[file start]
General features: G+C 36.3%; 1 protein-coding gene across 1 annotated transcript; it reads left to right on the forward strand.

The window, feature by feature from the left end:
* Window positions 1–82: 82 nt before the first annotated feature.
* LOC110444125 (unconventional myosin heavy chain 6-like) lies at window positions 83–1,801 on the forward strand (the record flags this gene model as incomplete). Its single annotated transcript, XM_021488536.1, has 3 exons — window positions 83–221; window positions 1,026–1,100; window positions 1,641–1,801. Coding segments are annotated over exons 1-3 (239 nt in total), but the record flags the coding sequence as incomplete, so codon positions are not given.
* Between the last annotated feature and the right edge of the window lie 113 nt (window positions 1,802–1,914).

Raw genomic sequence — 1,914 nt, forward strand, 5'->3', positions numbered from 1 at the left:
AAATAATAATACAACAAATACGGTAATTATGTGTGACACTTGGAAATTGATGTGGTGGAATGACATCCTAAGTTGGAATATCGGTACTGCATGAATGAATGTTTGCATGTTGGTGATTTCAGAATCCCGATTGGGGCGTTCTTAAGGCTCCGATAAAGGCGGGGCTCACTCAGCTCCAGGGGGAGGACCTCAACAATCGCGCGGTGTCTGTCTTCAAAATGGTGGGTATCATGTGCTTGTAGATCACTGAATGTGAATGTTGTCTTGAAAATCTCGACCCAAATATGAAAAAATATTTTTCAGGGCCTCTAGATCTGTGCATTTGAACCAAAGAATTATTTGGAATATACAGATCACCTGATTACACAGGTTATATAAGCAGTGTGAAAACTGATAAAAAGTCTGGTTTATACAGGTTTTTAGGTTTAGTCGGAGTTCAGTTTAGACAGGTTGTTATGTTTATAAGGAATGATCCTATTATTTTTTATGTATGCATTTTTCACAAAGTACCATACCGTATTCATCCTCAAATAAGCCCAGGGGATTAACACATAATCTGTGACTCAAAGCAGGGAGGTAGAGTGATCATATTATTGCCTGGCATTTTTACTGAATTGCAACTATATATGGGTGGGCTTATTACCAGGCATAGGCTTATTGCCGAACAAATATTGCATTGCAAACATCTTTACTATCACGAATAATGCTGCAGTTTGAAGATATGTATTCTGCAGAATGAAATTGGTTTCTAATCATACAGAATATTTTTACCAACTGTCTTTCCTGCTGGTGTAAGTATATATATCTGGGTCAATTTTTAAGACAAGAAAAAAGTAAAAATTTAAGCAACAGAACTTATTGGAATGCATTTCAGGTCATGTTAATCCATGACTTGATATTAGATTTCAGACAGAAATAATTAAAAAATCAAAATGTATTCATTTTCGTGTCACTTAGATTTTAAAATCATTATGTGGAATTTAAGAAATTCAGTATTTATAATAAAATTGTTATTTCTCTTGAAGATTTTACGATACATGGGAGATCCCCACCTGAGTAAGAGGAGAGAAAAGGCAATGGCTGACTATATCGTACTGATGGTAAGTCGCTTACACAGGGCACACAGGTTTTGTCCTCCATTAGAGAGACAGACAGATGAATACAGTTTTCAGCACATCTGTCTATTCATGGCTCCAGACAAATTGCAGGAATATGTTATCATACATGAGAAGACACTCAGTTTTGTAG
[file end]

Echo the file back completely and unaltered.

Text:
General features: G+C 36.3%; 1 protein-coding gene across 1 annotated transcript; it reads left to right on the forward strand.

The window, feature by feature from the left end:
* Window positions 1–82: 82 nt before the first annotated feature.
* LOC110444125 (unconventional myosin heavy chain 6-like) lies at window positions 83–1,801 on the forward strand (the record flags this gene model as incomplete). Its single annotated transcript, XM_021488536.1, has 3 exons — window positions 83–221; window positions 1,026–1,100; window positions 1,641–1,801. Coding segments are annotated over exons 1-3 (239 nt in total), but the record flags the coding sequence as incomplete, so codon positions are not given.
* Between the last annotated feature and the right edge of the window lie 113 nt (window positions 1,802–1,914).

Raw genomic sequence — 1,914 nt, forward strand, 5'->3', positions numbered from 1 at the left:
AAATAATAATACAACAAATACGGTAATTATGTGTGACACTTGGAAATTGATGTGGTGGAATGACATCCTAAGTTGGAATATCGGTACTGCATGAATGAATGTTTGCATGTTGGTGATTTCAGAATCCCGATTGGGGCGTTCTTAAGGCTCCGATAAAGGCGGGGCTCACTCAGCTCCAGGGGGAGGACCTCAACAATCGCGCGGTGTCTGTCTTCAAAATGGTGGGTATCATGTGCTTGTAGATCACTGAATGTGAATGTTGTCTTGAAAATCTCGACCCAAATATGAAAAAATATTTTTCAGGGCCTCTAGATCTGTGCATTTGAACCAAAGAATTATTTGGAATATACAGATCACCTGATTACACAGGTTATATAAGCAGTGTGAAAACTGATAAAAAGTCTGGTTTATACAGGTTTTTAGGTTTAGTCGGAGTTCAGTTTAGACAGGTTGTTATGTTTATAAGGAATGATCCTATTATTTTTTATGTATGCATTTTTCACAAAGTACCATACCGTATTCATCCTCAAATAAGCCCAGGGGATTAACACATAATCTGTGACTCAAAGCAGGGAGGTAGAGTGATCATATTATTGCCTGGCATTTTTACTGAATTGCAACTATATATGGGTGGGCTTATTACCAGGCATAGGCTTATTGCCGAACAAATATTGCATTGCAAACATCTTTACTATCACGAATAATGCTGCAGTTTGAAGATATGTATTCTGCAGAATGAAATTGGTTTCTAATCATACAGAATATTTTTACCAACTGTCTTTCCTGCTGGTGTAAGTATATATATCTGGGTCAATTTTTAAGACAAGAAAAAAGTAAAAATTTAAGCAACAGAACTTATTGGAATGCATTTCAGGTCATGTTAATCCATGACTTGATATTAGATTTCAGACAGAAATAATTAAAAAATCAAAATGTATTCATTTTCGTGTCACTTAGATTTTAAAATCATTATGTGGAATTTAAGAAATTCAGTATTTATAATAAAATTGTTATTTCTCTTGAAGATTTTACGATACATGGGAGATCCCCACCTGAGTAAGAGGAGAGAAAAGGCAATGGCTGACTATATCGTACTGATGGTAAGTCGCTTACACAGGGCACACAGGTTTTGTCCTCCATTAGAGAGACAGACAGATGAATACAGTTTTCAGCACATCTGTCTATTCATGGCTCCAGACAAATTGCAGGAATATGTTATCATACATGAGAAGACACTCAGTTTTGTAG